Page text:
1. Status: Closed - Not Implemented

    Comments: In light of the decision to terminate the manned ground vehicle portion and restructure the remainder of the Future Combat System program, this recommendation is no longer applicable.

    Matter: The Congress may wish to consider not approving any production or long lead item funds for the core FCS program until the critical design review is satisfactorily completed and demonstrations using prototypes provide confidence that the FCS system-of-systems operating with the communications network will be able to meet its requirements.

  2. Status: Closed - Not Implemented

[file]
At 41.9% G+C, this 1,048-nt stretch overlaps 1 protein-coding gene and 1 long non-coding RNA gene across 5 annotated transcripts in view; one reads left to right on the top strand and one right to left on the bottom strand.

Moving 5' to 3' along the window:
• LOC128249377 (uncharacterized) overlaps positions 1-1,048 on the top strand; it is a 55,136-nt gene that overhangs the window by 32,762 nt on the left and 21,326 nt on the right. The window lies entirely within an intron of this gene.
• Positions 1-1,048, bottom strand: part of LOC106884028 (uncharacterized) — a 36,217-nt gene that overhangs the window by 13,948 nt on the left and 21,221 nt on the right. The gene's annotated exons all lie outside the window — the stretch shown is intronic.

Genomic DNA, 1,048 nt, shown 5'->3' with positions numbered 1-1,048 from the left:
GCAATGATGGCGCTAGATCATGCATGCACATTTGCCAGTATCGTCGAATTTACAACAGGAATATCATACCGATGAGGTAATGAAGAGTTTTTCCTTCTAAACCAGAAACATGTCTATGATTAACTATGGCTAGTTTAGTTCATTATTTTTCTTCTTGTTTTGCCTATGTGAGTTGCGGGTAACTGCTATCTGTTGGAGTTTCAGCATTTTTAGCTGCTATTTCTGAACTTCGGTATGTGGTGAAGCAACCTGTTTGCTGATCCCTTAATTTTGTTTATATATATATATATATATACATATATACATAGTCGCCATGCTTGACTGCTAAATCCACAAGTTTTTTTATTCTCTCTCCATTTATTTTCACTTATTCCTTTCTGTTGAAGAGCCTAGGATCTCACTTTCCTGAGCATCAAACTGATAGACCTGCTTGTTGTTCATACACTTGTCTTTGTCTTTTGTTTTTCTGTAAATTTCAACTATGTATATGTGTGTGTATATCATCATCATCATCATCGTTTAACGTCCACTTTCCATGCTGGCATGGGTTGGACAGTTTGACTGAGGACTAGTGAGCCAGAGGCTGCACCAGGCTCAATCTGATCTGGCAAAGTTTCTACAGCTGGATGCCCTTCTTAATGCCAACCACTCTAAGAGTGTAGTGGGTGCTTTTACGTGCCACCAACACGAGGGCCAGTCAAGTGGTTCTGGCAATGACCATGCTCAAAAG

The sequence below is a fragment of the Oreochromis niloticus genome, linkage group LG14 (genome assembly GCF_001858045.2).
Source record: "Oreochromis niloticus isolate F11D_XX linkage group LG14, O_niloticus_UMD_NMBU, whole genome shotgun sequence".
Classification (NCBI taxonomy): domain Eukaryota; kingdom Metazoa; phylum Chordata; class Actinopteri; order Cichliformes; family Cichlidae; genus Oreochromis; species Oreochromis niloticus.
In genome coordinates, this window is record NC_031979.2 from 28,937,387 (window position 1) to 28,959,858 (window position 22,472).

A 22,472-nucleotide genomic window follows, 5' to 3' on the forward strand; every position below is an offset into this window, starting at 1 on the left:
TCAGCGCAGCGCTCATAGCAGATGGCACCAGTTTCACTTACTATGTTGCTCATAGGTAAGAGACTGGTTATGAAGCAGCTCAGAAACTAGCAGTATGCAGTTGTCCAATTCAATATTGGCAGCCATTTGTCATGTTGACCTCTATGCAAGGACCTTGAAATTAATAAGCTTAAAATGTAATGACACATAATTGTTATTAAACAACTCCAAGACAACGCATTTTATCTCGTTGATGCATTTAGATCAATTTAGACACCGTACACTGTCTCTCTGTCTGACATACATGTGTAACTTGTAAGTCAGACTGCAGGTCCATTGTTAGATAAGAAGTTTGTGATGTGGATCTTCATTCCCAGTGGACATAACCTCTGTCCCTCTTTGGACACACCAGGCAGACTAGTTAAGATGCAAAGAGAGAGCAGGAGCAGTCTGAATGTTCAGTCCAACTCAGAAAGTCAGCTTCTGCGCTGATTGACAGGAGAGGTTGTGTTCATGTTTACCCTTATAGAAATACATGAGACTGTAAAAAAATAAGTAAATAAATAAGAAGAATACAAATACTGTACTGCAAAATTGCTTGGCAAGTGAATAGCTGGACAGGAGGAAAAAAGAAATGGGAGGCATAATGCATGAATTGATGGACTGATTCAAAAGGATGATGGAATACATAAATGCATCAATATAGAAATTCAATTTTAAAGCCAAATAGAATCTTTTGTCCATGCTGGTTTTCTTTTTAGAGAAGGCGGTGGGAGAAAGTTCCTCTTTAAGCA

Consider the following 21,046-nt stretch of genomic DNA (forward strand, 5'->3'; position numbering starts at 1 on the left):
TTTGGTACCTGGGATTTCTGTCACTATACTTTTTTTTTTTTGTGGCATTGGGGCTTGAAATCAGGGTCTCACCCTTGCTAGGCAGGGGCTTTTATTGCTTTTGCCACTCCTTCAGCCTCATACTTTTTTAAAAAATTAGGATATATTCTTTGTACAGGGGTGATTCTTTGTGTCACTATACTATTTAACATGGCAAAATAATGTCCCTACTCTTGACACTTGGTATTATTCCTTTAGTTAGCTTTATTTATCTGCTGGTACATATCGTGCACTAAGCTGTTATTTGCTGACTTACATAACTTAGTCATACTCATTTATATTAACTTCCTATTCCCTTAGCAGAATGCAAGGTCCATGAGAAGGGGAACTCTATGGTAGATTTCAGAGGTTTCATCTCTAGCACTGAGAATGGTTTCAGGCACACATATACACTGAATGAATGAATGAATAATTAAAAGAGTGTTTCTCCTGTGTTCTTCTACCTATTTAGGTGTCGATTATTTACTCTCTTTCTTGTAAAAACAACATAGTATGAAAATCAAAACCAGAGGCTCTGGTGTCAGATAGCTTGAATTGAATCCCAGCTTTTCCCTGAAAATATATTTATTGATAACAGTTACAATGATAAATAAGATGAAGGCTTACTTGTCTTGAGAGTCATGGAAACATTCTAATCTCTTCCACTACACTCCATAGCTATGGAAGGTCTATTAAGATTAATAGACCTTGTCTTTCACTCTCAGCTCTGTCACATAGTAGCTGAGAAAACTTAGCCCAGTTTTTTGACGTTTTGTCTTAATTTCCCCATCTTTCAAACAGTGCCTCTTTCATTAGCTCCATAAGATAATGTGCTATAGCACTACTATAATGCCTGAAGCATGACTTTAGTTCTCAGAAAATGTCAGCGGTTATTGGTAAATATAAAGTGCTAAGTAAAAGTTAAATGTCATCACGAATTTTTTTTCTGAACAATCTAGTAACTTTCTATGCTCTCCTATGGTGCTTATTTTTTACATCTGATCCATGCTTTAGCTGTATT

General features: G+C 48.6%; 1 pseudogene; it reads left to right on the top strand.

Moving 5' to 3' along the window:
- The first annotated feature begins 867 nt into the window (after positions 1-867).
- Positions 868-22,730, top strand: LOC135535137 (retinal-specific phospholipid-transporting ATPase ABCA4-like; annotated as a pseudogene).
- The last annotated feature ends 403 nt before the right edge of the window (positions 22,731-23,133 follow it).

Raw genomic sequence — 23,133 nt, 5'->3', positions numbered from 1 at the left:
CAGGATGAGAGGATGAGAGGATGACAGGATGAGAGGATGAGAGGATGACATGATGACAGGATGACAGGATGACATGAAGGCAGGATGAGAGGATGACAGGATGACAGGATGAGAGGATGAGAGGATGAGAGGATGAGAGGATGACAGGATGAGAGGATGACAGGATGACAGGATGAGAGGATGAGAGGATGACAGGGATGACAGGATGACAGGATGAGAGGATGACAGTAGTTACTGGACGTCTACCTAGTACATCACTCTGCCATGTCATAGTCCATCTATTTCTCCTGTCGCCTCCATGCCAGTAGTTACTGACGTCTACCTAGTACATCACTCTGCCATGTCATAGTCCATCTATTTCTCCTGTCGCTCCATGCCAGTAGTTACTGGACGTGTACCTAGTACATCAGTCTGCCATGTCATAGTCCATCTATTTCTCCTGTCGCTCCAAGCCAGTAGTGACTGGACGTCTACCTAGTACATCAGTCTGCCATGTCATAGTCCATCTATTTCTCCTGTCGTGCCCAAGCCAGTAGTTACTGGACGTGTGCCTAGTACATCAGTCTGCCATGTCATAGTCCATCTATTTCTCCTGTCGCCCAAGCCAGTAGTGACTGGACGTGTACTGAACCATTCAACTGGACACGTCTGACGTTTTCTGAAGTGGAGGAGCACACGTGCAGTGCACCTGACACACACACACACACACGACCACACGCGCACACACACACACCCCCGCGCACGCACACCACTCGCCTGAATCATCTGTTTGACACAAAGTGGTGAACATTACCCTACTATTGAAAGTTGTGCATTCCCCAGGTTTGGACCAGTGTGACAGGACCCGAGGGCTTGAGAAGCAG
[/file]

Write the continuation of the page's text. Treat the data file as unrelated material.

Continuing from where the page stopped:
Comments: The Congress did not restrict the budget authority for FCS as we recommended.

    Matter: The Congress may wish to consider restricting the budget authority to be provided for FCS in fiscal year 2010 until DOD fully complies with the statutory FCS milestone review requirements and provides a complete budget justification package for any program that emerges.

Recommendations for Executive Action

  1. Status: Closed - Implemented

    Comments: In response to this recommendation, DOD agreed. Several remnants of the FCS program--all considered to be in production representative form--were involved in a limited user test in September 2009. The Defense Acquisition Board subsequently approved, with some restrictions, low rate initial production of several of these FCS spinout items in December 2009.

    Recommendation: The Secretary of Defense should ensure that FCS systems to be spun out to current forces have been successfully tested in production-representative form before they are approved for initial production.

    Agency Affected: Department of Defense

  2. Status: Closed - Not Implemented